In 2012, Dr. Karen King, a star religion professor at Harvard, announced a breathtaking discovery just steps from the Vatican: she’d found an ancient scrap of papyrus in which Jesus calls Mary Magdalene “my wife.” The mysterious manuscript, which King provocatively titled “The Gospel of Jesus’s Wife,” had the power to topple the Roman Catholic Church. It threatened not just the all-male priesthood, but centuries of sacred teachings on marriage, sex, and women’s leadership, much of it premised on the hallowed tradition of a celibate Jesus.
Award-winning journalist Ariel Sabar covered King’s announcement in Rome but left with a question that no one seemed able to answer: Where in the world did this history-making papyrus come from? Sabar’s dogged sleuthing led from the halls of Harvard Divinity School to the former headquarters of the East German Stasi before landing on the trail of a Florida man with an unbelievable past. Could a motorcycle-riding pornographer with a fake Egyptology degree and a prophetess wife have set in motion one of the greatest hoaxes of the century? A propulsive tale laced with twists and trapdoors, Veritas is an exhilarating, globe-straddling detective story about an Ivy League historian and a college dropout—and how they worked together to pass off an audacious forgery as a long-lost piece of the Bible.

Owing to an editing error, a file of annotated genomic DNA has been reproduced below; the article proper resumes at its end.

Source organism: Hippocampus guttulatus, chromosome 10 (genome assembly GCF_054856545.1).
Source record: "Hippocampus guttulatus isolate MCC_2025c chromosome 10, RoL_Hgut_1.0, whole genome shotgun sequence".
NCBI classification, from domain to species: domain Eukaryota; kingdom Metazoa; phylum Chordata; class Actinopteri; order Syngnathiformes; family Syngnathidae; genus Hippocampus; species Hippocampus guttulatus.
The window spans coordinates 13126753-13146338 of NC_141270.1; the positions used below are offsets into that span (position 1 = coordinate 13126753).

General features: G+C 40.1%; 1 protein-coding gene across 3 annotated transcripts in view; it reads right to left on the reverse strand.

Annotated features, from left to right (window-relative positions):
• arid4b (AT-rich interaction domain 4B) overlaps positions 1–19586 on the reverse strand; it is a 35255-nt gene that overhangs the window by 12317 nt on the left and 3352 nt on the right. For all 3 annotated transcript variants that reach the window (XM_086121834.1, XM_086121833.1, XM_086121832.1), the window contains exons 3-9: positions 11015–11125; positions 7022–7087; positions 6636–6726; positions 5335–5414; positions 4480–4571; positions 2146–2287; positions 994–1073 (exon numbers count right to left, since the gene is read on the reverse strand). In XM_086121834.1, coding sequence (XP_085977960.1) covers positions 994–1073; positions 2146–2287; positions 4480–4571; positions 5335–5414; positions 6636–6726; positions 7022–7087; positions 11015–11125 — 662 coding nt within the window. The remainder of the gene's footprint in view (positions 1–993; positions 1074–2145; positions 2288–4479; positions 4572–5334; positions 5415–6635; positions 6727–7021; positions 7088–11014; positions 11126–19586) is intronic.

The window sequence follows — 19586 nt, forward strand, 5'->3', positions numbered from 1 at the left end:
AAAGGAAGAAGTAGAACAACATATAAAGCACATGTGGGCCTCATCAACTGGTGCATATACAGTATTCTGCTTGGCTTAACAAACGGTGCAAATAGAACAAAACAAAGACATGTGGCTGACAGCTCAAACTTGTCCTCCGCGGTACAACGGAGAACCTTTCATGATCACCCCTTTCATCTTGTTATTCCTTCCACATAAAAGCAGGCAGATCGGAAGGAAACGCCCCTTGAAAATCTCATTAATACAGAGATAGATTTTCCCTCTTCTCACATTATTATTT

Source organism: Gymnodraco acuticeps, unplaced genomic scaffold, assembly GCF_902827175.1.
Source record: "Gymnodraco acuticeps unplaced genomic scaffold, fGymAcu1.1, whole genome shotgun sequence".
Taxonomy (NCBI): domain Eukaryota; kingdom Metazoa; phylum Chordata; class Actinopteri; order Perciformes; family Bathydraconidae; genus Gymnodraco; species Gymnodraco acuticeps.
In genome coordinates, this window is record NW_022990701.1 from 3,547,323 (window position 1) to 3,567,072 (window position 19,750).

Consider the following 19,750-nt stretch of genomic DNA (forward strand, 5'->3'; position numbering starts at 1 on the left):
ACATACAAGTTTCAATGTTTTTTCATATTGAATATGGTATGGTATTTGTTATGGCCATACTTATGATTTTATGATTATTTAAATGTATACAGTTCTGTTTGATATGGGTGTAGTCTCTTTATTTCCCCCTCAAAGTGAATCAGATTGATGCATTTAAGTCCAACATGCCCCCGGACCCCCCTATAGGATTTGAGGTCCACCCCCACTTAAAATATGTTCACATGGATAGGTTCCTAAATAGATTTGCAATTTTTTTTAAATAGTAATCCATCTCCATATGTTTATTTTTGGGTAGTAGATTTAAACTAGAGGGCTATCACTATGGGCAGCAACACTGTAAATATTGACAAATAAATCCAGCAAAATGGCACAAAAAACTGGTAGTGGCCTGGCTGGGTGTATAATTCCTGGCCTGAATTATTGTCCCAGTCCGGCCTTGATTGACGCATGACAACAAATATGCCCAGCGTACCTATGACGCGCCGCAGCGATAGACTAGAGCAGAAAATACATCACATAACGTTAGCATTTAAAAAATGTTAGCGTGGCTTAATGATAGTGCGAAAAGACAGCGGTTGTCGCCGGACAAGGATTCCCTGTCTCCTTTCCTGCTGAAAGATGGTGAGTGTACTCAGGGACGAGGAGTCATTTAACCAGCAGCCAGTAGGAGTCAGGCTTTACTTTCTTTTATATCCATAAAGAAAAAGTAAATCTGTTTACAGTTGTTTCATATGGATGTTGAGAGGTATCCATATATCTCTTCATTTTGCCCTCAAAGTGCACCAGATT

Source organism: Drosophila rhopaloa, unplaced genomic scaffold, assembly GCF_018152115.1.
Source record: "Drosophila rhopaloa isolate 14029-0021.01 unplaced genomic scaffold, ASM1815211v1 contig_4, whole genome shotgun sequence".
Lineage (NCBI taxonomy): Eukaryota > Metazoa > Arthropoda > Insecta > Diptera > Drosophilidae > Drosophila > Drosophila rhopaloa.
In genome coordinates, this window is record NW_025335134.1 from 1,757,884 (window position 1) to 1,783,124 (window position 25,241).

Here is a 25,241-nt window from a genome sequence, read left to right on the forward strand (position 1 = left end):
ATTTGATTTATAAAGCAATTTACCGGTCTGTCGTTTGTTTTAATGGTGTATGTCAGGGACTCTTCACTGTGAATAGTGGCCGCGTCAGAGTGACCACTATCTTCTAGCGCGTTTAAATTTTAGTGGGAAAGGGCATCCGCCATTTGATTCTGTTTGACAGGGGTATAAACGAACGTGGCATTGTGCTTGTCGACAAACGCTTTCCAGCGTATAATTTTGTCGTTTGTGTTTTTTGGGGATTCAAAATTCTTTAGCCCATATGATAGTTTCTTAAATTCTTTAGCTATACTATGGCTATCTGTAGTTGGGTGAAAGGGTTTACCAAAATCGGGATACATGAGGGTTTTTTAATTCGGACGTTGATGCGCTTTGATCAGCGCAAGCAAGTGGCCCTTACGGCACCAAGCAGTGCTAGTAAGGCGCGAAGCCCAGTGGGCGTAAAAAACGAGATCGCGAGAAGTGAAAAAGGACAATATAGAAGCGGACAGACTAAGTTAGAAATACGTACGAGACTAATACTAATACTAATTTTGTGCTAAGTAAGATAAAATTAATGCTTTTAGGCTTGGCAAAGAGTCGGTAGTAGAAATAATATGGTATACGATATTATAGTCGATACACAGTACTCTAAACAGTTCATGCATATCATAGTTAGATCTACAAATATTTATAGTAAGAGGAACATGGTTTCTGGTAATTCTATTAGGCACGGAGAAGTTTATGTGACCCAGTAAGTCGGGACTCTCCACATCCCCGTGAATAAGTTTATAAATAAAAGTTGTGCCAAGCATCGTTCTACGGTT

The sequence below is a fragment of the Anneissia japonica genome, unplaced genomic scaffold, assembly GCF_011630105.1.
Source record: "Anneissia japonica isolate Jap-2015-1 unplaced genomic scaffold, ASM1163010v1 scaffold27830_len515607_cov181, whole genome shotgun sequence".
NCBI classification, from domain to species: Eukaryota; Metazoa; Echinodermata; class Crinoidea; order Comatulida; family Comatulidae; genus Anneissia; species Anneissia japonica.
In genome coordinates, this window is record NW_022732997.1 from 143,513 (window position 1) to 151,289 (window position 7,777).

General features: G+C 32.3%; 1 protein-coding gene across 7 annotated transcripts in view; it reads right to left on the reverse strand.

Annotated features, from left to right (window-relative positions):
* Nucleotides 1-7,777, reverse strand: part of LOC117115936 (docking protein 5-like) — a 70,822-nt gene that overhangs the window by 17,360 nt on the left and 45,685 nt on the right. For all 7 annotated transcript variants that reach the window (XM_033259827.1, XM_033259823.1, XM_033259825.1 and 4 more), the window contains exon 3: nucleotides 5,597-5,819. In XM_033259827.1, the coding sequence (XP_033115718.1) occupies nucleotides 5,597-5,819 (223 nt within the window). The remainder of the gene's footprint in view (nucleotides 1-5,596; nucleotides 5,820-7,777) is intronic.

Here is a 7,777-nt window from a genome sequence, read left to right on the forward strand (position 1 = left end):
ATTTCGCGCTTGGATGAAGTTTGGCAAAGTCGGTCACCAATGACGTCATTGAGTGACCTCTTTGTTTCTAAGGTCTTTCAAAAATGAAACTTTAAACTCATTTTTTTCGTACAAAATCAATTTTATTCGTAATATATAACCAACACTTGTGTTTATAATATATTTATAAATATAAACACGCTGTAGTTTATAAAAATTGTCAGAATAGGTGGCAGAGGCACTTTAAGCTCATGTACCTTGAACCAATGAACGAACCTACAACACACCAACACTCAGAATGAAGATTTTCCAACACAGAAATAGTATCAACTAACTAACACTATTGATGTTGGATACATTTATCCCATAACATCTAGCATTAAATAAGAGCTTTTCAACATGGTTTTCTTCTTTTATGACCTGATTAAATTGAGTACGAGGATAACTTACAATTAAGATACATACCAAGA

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On September 18, 2012, a group of international scholars gathered in a building across from the Vatican for an obscure academic conference on Egypt’s earliest Christians. The weeklong program looked much like those of years past, with highly specialized lectures on Egyptian linguistics, monastery libraries and the wills of abbots. But at 7:00 that evening, the conference lost any semblance of the ordinary. A senior Harvard University professor rose to the lectern to make an astonishing announcement, one that a select group of journalists was at that very moment transmitting across the globe: she had discovered an ancient scrap of papyrus with the power to convulse the Roman Catholic Church.
The professor, a fifty-eight-year-old historian named Karen King, was a well-known and deeply respected figure in the field of biblical studies. Harvard had recently promoted her to its Hollis Professorship of Divinity, the oldest endowed chair in America and one of the most prestigious posts in the study of Christianity. She was familiar to the public, too, as a best-selling author and TV commentator on the first centuries of the faith.
But the events of September 2012 would put her in a brighter—and crueler—spotlight than any she had known before. In a room over-looking the dome of St. Peter’s Basilica, King told the audience of elite scholars that she had already given her discovery a name.
“I dubbed it—just simply for reference purposes—‘The Gospel of Jesus’s Wife.’ ”
Nine months earlier, a middle-aged Florida man settled into a window seat in the first row of a midday Delta Air Lines flight to Boston’s Logan International Airport. In his luggage were four tattered scraps of papyrus, one of them small enough to fit in the palm of his hand.